Until we get both of the next-gen consoles in our hands, the arguments over which machine would win in the battle of PS5 vs Xbox Series X will rage on. But if you're pinning your hopes on the PS5 rather than the Xbox Series X, you might be backing the right horse.
- Xbox Series X: everything we know so far
- PS5: all the specs, news and rumours
- Five things you need to know about the PS5
On paper, the Xbox Series X looks like the more capable console in terms of raw power, with a GPU capable of hitting 12 teraflops compared to the PS5's max of 10.28 teraflops.
But that only seems to be part of the story. According to Salehi, the Xbox Series X is a more complicated console to work with, meaning hitting that 12 teraflop theoretical peak can be difficult, while reaching the full potential of the PS5 is easy.
A good example of this situation has happened before. With PS3. PS3 had much higher flops than 360 because of its SPU. But in practice because of its complications and memory bottleneck and other problems it never reached its peak of performance on paper.April 6, 2020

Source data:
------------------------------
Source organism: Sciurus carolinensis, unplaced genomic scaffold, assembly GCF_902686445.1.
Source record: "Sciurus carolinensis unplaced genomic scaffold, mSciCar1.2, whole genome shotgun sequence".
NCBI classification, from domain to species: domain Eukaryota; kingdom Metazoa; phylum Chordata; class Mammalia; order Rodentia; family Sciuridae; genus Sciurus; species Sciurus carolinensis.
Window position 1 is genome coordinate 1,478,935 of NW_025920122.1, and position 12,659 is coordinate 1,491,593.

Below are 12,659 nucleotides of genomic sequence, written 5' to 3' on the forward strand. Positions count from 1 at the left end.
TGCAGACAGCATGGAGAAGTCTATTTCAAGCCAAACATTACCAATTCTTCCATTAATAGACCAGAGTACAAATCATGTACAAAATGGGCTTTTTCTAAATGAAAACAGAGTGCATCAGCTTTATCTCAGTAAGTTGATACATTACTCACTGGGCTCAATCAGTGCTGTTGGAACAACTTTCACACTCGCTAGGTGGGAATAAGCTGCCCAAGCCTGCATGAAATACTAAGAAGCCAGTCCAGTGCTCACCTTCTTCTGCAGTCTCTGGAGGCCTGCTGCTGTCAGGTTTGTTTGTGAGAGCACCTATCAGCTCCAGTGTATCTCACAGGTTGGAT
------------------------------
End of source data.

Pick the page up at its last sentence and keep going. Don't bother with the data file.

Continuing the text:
Having two different bandwidths for RAM in the Xbox Series X is also causing grief:
Because the the total amount of things we want to put in the fast part is so much that it may cause problems. And if we want to support 4k it will be another whole story.So there will be somethings that will hold the gpu off.April 6, 2020
Lots of Salehi's commentary echoes what Mark Cerny, PlayStation's lead architect for hardware development has claimed about the ease of developing for the PS5 console.
But the proof will be in the gaming experiences created, not to mention the price, which has yet to be revealed for either console. Another factor working in the PS5's favour is multi-platform releases – the lowest common denominator (in this case the PS5's peak theoretical power) will dictate the limits of any game expected to be released across both machines. So don't let those spec sheets sway your choices just yet.